METERS IN NEW YORK CITY.

METERS IN NEW YORK CITY.

The reason why more meters are not used in the distribution service of New York City is well known, yet no effort has been made by the Water Department heads to remove the causes. We have frequently pointed out that the principal reason is the exorbitant cost of setting charged by the plumbers, another is the political influence used by objectors to their installation. A recent case is quoted to us of cost of setting a ⅝-inch meter as being $20. This should not be. The cost price of a ⅝-inch meter is $8.40, allowing $3 for setting makes a fair average charge of $11.40. The plumber’s price of $20 will thus be seen to be too high, even in a city of such extravagance as New York. If the consumer were to be protected against the plumber, meterage would rapidly increase, as the conditions in New York are especially favorable for their use. As there is a strong sentiment in favor of using meters, consumers ought to receive encouragement from water department to that end instead of making the price of setting almost prohibitory for the poorer classes of the people. A check ought to be placed on plumbers to keep the price of setting down to a reasonable rate, and until this is done the work of installing will be held back, not only to the detriment of the consumer, but to the now over-burdened taxpayer as well. If efficiency is to be practised in the Water Department of New York, the question of supervision on meter setting charges should be adopted at once so that the consumers would have no red tape process to go through to obtain a meter, and that the cost of installation to them would be reduced to the lowest price. A bill was recently introduced in the Legislature giving the Water Commissioner broader powers with respect to the fixing of charges and the enforcement of rules and regulations concerning use of the city water, including the installation of meters. That the bill failed to pass seems unfortunate as the Commissioner would use his discretionary power to see more meters were used by consumers, as the cost would be less to them than the present flat rate.

METERS IN NEW YORK CITY.

METERS IN NEW YORK CITY.

Chief Engineer Birdsall, of the New York aqueduct commission never fails to recommend the use of water meters in all buildings of this city, where there are now Letween 30,000 and 35,000 in use—probabl y more than anywhere else in the United States. Mr. Birdsall thinks it would be perfectly practicable to have a meter attached to the supply pipe of every apartment; but the public works department could not order such to be the case. It would be for the owner and the tenants to agree upon how to assess each family’s share, when the one meter was installed by the public works department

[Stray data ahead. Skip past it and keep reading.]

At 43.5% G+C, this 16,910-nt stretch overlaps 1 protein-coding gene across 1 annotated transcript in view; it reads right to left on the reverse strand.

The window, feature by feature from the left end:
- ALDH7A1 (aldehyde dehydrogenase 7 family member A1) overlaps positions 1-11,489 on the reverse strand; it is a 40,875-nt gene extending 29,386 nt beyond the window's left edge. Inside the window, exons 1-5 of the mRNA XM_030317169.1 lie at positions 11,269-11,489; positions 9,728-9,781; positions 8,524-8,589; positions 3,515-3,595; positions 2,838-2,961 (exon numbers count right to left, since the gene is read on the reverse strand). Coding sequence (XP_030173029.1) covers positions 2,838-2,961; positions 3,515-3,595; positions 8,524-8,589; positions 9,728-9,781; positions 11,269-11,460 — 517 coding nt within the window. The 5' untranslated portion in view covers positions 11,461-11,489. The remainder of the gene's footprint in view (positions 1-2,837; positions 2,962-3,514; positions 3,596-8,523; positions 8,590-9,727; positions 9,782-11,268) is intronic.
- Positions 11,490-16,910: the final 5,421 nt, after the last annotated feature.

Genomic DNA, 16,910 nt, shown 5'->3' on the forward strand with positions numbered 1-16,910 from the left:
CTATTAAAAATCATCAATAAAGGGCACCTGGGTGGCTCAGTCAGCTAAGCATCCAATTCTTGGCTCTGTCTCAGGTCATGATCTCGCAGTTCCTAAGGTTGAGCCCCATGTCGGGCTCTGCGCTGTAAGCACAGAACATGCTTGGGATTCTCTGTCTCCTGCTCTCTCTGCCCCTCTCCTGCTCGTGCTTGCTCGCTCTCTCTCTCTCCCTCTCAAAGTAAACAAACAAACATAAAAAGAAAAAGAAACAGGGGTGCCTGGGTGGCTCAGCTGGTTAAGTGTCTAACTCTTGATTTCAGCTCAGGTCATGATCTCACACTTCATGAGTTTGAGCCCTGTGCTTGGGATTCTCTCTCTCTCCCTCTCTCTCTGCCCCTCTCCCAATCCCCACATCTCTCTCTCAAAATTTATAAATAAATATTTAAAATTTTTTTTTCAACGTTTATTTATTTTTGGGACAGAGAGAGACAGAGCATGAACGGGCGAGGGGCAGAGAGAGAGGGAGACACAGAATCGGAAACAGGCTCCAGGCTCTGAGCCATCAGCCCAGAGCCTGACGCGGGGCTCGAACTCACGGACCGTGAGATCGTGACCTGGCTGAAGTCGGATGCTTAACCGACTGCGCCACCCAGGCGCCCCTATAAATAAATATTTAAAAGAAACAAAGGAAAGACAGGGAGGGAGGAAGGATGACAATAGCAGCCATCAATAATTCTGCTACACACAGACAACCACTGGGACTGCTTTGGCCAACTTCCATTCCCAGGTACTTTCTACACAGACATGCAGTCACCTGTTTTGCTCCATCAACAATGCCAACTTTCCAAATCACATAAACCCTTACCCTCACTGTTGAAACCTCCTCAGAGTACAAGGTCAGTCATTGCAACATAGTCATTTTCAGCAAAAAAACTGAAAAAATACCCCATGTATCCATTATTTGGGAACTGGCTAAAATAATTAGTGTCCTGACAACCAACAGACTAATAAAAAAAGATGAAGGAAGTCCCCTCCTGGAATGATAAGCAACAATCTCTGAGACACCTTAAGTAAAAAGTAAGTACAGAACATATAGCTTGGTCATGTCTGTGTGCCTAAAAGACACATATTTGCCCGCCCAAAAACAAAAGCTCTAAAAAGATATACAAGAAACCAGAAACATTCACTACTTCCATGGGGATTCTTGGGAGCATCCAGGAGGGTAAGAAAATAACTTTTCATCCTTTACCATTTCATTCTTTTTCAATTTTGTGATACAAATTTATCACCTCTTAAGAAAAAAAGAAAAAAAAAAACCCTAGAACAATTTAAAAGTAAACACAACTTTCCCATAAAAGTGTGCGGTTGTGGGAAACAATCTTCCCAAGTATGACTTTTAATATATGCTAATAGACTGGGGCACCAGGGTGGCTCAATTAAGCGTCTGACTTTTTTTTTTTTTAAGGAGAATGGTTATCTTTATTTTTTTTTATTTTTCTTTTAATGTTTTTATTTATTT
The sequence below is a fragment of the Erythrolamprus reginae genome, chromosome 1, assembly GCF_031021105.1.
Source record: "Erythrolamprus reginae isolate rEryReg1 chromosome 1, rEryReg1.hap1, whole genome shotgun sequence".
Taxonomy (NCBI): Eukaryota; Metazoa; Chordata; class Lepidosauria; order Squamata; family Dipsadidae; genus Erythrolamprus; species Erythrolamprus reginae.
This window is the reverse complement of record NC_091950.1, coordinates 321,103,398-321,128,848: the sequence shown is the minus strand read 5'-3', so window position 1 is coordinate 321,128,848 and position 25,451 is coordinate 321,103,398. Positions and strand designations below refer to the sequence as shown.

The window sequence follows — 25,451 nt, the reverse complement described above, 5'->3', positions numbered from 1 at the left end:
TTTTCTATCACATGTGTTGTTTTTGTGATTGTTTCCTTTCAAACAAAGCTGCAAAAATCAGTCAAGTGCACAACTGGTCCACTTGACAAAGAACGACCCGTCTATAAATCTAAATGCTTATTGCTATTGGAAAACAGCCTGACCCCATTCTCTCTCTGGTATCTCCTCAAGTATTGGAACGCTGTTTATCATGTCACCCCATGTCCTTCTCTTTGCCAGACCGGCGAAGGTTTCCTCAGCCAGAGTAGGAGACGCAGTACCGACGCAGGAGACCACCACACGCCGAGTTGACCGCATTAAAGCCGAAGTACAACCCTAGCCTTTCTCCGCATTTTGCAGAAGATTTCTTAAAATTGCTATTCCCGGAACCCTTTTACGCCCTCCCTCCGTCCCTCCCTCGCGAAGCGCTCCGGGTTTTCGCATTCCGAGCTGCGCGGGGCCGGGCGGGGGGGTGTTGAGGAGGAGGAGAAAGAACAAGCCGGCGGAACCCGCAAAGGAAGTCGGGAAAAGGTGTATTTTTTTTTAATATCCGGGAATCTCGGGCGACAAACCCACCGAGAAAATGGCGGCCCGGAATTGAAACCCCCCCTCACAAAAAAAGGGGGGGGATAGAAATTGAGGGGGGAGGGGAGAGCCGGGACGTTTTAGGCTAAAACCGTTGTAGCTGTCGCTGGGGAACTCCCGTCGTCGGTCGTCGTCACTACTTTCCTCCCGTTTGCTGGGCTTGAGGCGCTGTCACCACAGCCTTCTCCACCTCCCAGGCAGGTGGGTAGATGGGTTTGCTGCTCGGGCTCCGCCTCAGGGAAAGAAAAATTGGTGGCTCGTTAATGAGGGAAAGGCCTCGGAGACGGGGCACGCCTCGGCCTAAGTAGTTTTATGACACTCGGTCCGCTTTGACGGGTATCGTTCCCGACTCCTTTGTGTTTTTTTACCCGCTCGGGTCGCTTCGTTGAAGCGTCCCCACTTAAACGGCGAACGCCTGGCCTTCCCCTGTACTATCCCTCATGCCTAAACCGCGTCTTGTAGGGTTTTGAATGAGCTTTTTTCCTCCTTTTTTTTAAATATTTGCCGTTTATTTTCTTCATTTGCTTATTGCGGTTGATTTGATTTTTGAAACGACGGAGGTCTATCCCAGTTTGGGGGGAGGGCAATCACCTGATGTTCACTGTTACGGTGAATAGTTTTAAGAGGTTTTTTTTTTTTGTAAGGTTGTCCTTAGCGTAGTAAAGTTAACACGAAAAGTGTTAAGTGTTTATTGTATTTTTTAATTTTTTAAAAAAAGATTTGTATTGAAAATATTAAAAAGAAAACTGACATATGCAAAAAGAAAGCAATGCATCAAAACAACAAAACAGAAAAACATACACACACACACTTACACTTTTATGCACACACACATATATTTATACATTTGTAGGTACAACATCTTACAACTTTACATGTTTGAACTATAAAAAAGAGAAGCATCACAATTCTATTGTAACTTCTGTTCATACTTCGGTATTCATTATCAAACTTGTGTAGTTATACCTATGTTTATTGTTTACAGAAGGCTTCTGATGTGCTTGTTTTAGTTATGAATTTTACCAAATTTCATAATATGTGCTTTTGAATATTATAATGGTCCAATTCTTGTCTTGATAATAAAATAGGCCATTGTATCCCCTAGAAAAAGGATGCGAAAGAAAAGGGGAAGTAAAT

Another public works official in this city would have the meter in every case attached as nearly as possible at the point where the water pipe enters a building. The farther away it is (he argues) the more apt people will be to carry a pipe round where the meter is,in which case water would be used without being accounted for.since it follows the line of least resistance, and a meter checks the flow somewhat. As a rule, a meter is attached to the service pipe and measures the quantity of water entering a building. Meters of the largest size,however, are sometimes employed by water companies in determining the quantities disposed of to their customers.

The use of five varieties of water meters has been authorized by the city authorities, the first of which was agreed upon about thirty years ago. Under the consolidation act the mayor of New York, the comptroler, and the chief engineer of the Croton aqueduct are constituted a commission to determine what meters may be used. The smallest water allowed ty the board of public works is that for a half-inch pipe, and the cheapest style of meter costs $10. The city, however sells meters to licensed plumbers only and before these are sold they must have been tested by the manufacturers and sealed by the city. The official sealing is done to a number at a time in the pipe yard of the department, a margin of two per cent, being allowed the owner. The meters are made with a place for the seal, which is applied over a screw, and the interior mechanism cannot be disturbed unless the seal is broken. The dials are protected by a glass cover and are read four times a year by insoectors of the public works department, of whom there are twelve, without cost to the owners, under a system recently introduced by Water Register Johnson. Most water meters have a small metal door at the top. directly over the glass covering of the dials, of which there are six or seven— the last only in meters of the largest size—each with a single pointer, registering from one cubic foot to 1,000,600—the last, when there art seven dials. The inspectors read more than 2,800 meters in a week.